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Tag: Dean Foster

Feb.
22nd

Were seeds for Majority Coalition Caucus in state Senate sewn in Washington Redistricting Commission?

Well, yeah. Sort of.

The so-called coup by 23 formerly minority Republicans and two Democrats that broke in mid-December came just after the final undecided Senate race was decided.

Because it was so close, the race between GOP incumbent Don Benton and challenger Tim Probst wasn’t official until the election was certified. Benton won reelection by 78 votes out of just under 55,000 cast. Once he was in and the GOP total was up to 23 votes, the coalition with Democrats Rodney Tom and Tim Sheldon could became a majority of 25.

Did Benton deliver the majority?

Read more »

Jan.
4th

Slade Gorton and Tom Huff will lead Republicans on state Redistricting Commission

The leaders of the House and Senate Republican caucuses tapped former members of the Washington state Legislature to represent the GOP on the commission that will draw congressional and legislative lines.

But the Senate appointee has a much-longer political resume than that. Former U.S. senator and former state attorney general Slade Gorton was appointed by Senate Republican Leader Mike Hewitt. House Minority Leader Richard DeBolt named former budget chairman Tom Huff to represent that caucus. Huff, of Gig Harbor, represented the 26th District from 1995 to 2001.

The two Republicans will join two men appointed last month by Democrats – former House Chief Clerk Dean Foster will represent House Democrats and Tim Ceis will represent Senate Democrats. Ceis is the onetime chief of staff to Seattle Mayor Greg Nickels. He is now a partner and founding member of Ceis Bayne East Strategic, a consulting firm. Foster, who also was Gov. Booth Gardner’s chief of staff, served on the redistricting commission in 2001.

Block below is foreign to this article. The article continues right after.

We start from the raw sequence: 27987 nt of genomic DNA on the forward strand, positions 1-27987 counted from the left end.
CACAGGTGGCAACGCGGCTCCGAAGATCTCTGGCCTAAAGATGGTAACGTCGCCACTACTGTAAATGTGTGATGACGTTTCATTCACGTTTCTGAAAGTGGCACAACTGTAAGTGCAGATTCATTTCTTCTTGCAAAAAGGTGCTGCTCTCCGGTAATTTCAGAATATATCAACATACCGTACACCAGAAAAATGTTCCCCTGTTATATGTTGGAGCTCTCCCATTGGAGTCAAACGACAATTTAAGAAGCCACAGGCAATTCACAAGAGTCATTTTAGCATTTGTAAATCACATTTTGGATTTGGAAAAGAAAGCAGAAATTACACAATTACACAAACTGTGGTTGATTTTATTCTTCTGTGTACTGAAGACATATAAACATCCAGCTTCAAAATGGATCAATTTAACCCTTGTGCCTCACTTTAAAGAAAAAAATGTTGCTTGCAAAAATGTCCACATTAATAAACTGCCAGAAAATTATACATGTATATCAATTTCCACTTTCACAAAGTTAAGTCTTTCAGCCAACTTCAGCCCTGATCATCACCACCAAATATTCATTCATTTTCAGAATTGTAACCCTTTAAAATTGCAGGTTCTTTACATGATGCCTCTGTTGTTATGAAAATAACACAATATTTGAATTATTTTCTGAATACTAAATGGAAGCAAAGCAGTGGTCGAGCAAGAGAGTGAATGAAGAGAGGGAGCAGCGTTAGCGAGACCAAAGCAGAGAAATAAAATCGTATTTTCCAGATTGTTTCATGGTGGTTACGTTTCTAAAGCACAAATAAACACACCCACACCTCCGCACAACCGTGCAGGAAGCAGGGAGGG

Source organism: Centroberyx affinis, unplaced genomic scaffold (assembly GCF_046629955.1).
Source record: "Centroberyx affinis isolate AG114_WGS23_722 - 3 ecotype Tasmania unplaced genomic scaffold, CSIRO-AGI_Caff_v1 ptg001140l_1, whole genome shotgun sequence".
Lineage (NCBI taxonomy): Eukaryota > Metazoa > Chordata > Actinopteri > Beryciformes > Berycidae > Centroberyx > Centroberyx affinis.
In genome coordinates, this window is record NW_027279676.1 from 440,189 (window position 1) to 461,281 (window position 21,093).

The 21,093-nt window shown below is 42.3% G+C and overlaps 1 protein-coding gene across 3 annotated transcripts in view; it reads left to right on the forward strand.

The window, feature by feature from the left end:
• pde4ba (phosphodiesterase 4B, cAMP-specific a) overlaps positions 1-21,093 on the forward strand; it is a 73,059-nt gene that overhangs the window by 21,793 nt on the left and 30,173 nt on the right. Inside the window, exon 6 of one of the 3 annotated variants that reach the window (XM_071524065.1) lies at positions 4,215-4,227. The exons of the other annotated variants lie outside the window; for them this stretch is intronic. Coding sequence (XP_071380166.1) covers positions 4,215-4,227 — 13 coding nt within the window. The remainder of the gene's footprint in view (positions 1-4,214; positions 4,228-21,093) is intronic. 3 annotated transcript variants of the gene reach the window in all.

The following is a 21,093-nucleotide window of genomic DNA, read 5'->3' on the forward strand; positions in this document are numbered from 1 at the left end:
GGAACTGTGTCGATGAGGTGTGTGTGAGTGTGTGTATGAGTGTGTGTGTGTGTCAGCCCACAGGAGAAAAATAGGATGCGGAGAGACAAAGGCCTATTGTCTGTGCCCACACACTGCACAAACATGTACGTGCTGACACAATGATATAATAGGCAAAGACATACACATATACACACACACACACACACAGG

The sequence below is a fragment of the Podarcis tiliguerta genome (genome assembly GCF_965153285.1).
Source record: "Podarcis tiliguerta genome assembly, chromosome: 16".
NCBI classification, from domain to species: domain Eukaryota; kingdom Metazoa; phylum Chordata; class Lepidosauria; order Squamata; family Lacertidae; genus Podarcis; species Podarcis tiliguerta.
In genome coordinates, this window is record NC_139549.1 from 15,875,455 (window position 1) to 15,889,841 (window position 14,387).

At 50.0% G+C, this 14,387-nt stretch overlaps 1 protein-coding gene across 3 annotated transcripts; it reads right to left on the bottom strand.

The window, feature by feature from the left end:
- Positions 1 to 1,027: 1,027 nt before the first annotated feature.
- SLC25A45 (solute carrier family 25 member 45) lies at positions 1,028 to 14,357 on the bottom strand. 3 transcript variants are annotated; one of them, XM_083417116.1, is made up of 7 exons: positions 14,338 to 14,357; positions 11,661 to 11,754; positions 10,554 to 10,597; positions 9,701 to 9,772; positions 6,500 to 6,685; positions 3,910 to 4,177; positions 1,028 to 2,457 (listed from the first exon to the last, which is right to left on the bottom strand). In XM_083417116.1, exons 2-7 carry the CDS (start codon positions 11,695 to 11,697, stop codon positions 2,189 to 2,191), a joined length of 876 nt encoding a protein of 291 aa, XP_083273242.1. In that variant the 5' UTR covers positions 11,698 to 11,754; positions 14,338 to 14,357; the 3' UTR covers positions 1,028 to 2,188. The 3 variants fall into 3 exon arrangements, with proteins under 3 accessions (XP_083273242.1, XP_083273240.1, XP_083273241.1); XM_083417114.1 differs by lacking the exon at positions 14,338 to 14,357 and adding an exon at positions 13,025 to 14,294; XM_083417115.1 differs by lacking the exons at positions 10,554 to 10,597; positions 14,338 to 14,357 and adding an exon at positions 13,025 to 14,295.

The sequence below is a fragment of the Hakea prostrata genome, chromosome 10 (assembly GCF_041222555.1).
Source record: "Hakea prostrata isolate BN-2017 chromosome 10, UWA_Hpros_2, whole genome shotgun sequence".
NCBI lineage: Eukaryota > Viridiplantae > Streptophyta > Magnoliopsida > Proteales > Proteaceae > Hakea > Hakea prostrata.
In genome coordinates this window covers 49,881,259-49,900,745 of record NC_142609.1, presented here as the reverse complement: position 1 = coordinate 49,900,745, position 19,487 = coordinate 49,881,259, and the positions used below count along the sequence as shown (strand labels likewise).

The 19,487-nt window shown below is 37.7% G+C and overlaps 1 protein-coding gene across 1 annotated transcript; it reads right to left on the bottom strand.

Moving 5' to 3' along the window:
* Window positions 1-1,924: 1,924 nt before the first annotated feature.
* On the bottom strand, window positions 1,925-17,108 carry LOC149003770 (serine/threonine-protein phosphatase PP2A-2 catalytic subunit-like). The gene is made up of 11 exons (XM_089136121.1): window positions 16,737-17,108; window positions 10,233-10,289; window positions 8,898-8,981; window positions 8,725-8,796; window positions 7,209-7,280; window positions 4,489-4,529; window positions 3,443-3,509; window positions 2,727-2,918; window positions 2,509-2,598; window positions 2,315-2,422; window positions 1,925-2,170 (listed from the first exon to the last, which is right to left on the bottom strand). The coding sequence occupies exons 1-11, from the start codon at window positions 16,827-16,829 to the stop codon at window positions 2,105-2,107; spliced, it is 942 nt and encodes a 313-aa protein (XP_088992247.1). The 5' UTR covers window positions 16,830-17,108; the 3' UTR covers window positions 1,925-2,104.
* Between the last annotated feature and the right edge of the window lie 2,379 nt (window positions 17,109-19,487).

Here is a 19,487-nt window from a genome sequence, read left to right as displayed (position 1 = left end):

These four will agree on a non-voting chairman and then use new Census numbers to divide the state into 49 legislative districts and 10 congressional districts. The later dividing act is made difficult by the fact that the state now has 10 districts rather than nine.

The state Legislature can then approve or reject the plan but it can’t change it. While it is sometimes referred to as a non-partisan commission, the appointees show that it is very partisan. The commission, approved by voters in 1983, is better described as bi-partisan because at least three commissioners at least one from each party must agree on a final plan.

Here’s the release announcing the GOP appointments: Read more »